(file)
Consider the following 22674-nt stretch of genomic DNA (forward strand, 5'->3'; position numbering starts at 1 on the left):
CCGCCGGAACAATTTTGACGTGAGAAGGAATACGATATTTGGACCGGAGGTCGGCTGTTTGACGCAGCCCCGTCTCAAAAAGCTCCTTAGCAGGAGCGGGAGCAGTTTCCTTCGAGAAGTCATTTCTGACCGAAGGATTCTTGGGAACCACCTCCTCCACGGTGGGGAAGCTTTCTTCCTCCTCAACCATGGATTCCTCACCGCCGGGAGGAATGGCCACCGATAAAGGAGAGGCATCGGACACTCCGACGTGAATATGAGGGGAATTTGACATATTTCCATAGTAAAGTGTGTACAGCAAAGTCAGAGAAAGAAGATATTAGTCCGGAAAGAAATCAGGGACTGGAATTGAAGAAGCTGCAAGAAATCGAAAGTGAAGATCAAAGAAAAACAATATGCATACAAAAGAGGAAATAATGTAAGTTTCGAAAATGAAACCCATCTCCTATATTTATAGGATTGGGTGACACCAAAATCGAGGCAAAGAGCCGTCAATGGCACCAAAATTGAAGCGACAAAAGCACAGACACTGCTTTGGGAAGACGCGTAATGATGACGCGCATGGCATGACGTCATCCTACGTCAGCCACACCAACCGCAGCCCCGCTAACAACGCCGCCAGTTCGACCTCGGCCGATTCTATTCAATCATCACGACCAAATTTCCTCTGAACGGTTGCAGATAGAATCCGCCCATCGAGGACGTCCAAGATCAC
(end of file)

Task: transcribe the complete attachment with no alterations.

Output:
Consider the following 22674-nt stretch of genomic DNA (forward strand, 5'->3'; position numbering starts at 1 on the left):
CCGCCGGAACAATTTTGACGTGAGAAGGAATACGATATTTGGACCGGAGGTCGGCTGTTTGACGCAGCCCCGTCTCAAAAAGCTCCTTAGCAGGAGCGGGAGCAGTTTCCTTCGAGAAGTCATTTCTGACCGAAGGATTCTTGGGAACCACCTCCTCCACGGTGGGGAAGCTTTCTTCCTCCTCAACCATGGATTCCTCACCGCCGGGAGGAATGGCCACCGATAAAGGAGAGGCATCGGACACTCCGACGTGAATATGAGGGGAATTTGACATATTTCCATAGTAAAGTGTGTACAGCAAAGTCAGAGAAAGAAGATATTAGTCCGGAAAGAAATCAGGGACTGGAATTGAAGAAGCTGCAAGAAATCGAAAGTGAAGATCAAAGAAAAACAATATGCATACAAAAGAGGAAATAATGTAAGTTTCGAAAATGAAACCCATCTCCTATATTTATAGGATTGGGTGACACCAAAATCGAGGCAAAGAGCCGTCAATGGCACCAAAATTGAAGCGACAAAAGCACAGACACTGCTTTGGGAAGACGCGTAATGATGACGCGCATGGCATGACGTCATCCTACGTCAGCCACACCAACCGCAGCCCCGCTAACAACGCCGCCAGTTCGACCTCGGCCGATTCTATTCAATCATCACGACCAAATTTCCTCTGAACGGTTGCAGATAGAATCCGCCCATCGAGGACGTCCAAGATCAC